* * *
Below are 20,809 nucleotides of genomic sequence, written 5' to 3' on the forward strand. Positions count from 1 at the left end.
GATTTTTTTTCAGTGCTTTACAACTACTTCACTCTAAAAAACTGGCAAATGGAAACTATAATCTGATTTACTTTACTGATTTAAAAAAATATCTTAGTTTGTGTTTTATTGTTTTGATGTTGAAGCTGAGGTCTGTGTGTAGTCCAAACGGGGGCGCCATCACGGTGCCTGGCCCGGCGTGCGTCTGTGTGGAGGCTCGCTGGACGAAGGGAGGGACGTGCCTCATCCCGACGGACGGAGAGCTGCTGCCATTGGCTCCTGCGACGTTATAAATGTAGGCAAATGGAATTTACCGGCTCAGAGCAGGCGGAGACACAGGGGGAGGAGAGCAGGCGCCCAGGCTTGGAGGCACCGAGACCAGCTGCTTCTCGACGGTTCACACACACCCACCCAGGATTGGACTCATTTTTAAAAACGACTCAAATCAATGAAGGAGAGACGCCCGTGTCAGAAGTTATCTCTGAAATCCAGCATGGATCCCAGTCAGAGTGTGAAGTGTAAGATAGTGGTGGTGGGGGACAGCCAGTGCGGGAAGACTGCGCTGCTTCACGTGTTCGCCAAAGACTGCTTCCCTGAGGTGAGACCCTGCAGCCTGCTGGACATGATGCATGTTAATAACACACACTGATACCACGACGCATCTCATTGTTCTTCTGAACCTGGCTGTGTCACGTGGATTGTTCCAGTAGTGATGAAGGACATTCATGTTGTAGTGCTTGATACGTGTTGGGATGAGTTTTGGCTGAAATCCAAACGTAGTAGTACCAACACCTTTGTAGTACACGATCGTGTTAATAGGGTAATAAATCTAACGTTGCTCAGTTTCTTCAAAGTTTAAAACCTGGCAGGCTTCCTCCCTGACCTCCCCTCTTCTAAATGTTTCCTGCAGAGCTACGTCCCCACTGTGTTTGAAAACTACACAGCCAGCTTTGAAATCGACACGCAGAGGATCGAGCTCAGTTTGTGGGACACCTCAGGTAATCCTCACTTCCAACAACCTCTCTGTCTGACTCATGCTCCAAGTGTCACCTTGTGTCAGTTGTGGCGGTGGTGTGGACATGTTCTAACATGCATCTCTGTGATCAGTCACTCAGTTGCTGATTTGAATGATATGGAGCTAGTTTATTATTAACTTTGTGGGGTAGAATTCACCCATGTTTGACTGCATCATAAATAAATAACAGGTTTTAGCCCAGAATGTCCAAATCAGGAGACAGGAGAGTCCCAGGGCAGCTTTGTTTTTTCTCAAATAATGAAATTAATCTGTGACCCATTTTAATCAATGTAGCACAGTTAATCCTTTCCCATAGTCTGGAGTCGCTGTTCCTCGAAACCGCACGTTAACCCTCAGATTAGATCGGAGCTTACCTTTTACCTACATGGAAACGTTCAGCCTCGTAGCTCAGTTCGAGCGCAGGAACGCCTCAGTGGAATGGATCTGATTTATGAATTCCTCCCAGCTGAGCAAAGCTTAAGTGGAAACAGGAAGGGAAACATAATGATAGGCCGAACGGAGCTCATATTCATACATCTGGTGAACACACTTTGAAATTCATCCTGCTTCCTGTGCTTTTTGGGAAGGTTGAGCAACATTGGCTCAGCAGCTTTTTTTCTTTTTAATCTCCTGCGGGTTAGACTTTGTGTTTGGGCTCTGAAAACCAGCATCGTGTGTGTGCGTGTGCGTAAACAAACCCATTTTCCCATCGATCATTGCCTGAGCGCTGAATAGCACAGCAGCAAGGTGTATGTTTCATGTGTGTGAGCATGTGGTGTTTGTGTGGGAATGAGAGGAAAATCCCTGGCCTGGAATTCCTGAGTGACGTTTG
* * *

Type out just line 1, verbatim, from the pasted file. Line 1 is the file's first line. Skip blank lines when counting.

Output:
Below are 20,809 nucleotides of genomic sequence, written 5' to 3' on the forward strand. Positions count from 1 at the left end.